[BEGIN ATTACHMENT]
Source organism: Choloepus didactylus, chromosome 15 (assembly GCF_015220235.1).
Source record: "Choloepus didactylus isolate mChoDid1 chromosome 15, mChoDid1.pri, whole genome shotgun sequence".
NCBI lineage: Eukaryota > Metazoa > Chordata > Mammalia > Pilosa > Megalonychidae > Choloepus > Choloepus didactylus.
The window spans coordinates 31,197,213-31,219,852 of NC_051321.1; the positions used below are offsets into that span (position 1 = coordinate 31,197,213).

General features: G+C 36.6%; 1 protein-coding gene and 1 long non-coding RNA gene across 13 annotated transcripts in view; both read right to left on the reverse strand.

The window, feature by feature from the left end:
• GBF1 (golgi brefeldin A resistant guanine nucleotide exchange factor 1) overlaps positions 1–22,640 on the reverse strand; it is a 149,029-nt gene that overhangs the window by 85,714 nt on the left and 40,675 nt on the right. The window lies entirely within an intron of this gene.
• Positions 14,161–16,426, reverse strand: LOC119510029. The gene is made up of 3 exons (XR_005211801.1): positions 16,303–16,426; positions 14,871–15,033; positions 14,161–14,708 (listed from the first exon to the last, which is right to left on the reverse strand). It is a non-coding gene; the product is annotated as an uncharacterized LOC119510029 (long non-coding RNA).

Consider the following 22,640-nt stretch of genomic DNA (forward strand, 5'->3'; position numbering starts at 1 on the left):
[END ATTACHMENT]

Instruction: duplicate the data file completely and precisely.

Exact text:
Source organism: Choloepus didactylus, chromosome 15 (assembly GCF_015220235.1).
Source record: "Choloepus didactylus isolate mChoDid1 chromosome 15, mChoDid1.pri, whole genome shotgun sequence".
NCBI lineage: Eukaryota > Metazoa > Chordata > Mammalia > Pilosa > Megalonychidae > Choloepus > Choloepus didactylus.
The window spans coordinates 31,197,213-31,219,852 of NC_051321.1; the positions used below are offsets into that span (position 1 = coordinate 31,197,213).

General features: G+C 36.6%; 1 protein-coding gene and 1 long non-coding RNA gene across 13 annotated transcripts in view; both read right to left on the reverse strand.

The window, feature by feature from the left end:
• GBF1 (golgi brefeldin A resistant guanine nucleotide exchange factor 1) overlaps positions 1–22,640 on the reverse strand; it is a 149,029-nt gene that overhangs the window by 85,714 nt on the left and 40,675 nt on the right. The window lies entirely within an intron of this gene.
• Positions 14,161–16,426, reverse strand: LOC119510029. The gene is made up of 3 exons (XR_005211801.1): positions 16,303–16,426; positions 14,871–15,033; positions 14,161–14,708 (listed from the first exon to the last, which is right to left on the reverse strand). It is a non-coding gene; the product is annotated as an uncharacterized LOC119510029 (long non-coding RNA).

Consider the following 22,640-nt stretch of genomic DNA (forward strand, 5'->3'; position numbering starts at 1 on the left):